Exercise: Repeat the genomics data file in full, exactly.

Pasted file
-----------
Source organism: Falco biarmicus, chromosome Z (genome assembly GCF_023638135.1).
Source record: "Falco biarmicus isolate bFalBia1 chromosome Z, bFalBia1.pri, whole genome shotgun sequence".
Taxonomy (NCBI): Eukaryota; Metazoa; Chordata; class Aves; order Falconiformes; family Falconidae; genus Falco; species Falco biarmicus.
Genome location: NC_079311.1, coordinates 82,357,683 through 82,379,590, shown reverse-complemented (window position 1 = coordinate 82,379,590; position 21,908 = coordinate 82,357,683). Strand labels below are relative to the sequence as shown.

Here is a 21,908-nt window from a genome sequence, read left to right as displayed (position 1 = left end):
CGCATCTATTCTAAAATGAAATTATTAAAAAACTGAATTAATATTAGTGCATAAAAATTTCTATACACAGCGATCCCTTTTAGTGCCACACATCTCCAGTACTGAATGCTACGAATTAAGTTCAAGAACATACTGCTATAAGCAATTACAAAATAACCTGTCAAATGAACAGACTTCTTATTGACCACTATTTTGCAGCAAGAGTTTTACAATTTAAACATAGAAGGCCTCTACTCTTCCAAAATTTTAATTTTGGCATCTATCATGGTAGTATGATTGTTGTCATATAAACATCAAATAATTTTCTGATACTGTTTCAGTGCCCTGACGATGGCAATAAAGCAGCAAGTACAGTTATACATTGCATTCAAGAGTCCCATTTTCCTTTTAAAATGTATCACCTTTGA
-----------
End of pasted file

Source organism: Falco biarmicus, chromosome Z (genome assembly GCF_023638135.1).
Source record: "Falco biarmicus isolate bFalBia1 chromosome Z, bFalBia1.pri, whole genome shotgun sequence".
Taxonomy (NCBI): Eukaryota; Metazoa; Chordata; class Aves; order Falconiformes; family Falconidae; genus Falco; species Falco biarmicus.
Genome location: NC_079311.1, coordinates 82,357,683 through 82,379,590, shown reverse-complemented (window position 1 = coordinate 82,379,590; position 21,908 = coordinate 82,357,683). Strand labels below are relative to the sequence as shown.

Here is a 21,908-nt window from a genome sequence, read left to right as displayed (position 1 = left end):
CGCATCTATTCTAAAATGAAATTATTAAAAAACTGAATTAATATTAGTGCATAAAAATTTCTATACACAGCGATCCCTTTTAGTGCCACACATCTCCAGTACTGAATGCTACGAATTAAGTTCAAGAACATACTGCTATAAGCAATTACAAAATAACCTGTCAAATGAACAGACTTCTTATTGACCACTATTTTGCAGCAAGAGTTTTACAATTTAAACATAGAAGGCCTCTACTCTTCCAAAATTTTAATTTTGGCATCTATCATGGTAGTATGATTGTTGTCATATAAACATCAAATAATTTTCTGATACTGTTTCAGTGCCCTGACGATGGCAATAAAGCAGCAAGTACAGTTATACATTGCATTCAAGAGTCCCATTTTCCTTTTAAAATGTATCACCTTTGA